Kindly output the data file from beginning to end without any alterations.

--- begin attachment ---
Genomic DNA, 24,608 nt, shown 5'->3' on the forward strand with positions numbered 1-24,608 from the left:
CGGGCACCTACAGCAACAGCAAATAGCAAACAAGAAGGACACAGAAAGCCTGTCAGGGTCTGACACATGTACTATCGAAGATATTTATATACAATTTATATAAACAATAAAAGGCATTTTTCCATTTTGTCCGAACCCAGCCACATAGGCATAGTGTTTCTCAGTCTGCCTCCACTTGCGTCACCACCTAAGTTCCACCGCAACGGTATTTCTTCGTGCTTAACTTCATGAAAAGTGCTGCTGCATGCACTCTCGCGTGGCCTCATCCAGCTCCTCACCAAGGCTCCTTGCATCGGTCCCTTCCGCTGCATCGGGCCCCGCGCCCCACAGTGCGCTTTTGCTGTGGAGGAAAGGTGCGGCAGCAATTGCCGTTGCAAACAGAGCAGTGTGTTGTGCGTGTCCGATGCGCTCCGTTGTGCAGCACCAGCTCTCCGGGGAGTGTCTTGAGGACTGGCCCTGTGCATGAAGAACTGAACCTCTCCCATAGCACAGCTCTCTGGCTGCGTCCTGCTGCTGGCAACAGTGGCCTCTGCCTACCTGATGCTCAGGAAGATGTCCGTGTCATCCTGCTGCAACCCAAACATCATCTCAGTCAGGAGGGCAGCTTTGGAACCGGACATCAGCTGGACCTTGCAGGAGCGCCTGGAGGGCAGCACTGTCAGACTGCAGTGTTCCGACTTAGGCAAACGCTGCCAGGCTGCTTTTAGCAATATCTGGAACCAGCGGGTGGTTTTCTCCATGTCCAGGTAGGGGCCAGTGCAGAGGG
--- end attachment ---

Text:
Genomic DNA, 24,608 nt, shown 5'->3' on the forward strand with positions numbered 1-24,608 from the left:
CGGGCACCTACAGCAACAGCAAATAGCAAACAAGAAGGACACAGAAAGCCTGTCAGGGTCTGACACATGTACTATCGAAGATATTTATATACAATTTATATAAACAATAAAAGGCATTTTTCCATTTTGTCCGAACCCAGCCACATAGGCATAGTGTTTCTCAGTCTGCCTCCACTTGCGTCACCACCTAAGTTCCACCGCAACGGTATTTCTTCGTGCTTAACTTCATGAAAAGTGCTGCTGCATGCACTCTCGCGTGGCCTCATCCAGCTCCTCACCAAGGCTCCTTGCATCGGTCCCTTCCGCTGCATCGGGCCCCGCGCCCCACAGTGCGCTTTTGCTGTGGAGGAAAGGTGCGGCAGCAATTGCCGTTGCAAACAGAGCAGTGTGTTGTGCGTGTCCGATGCGCTCCGTTGTGCAGCACCAGCTCTCCGGGGAGTGTCTTGAGGACTGGCCCTGTGCATGAAGAACTGAACCTCTCCCATAGCACAGCTCTCTGGCTGCGTCCTGCTGCTGGCAACAGTGGCCTCTGCCTACCTGATGCTCAGGAAGATGTCCGTGTCATCCTGCTGCAACCCAAACATCATCTCAGTCAGGAGGGCAGCTTTGGAACCGGACATCAGCTGGACCTTGCAGGAGCGCCTGGAGGGCAGCACTGTCAGACTGCAGTGTTCCGACTTAGGCAAACGCTGCCAGGCTGCTTTTAGCAATATCTGGAACCAGCGGGTGGTTTTCTCCATGTCCAGGTAGGGGCCAGTGCAGAGGG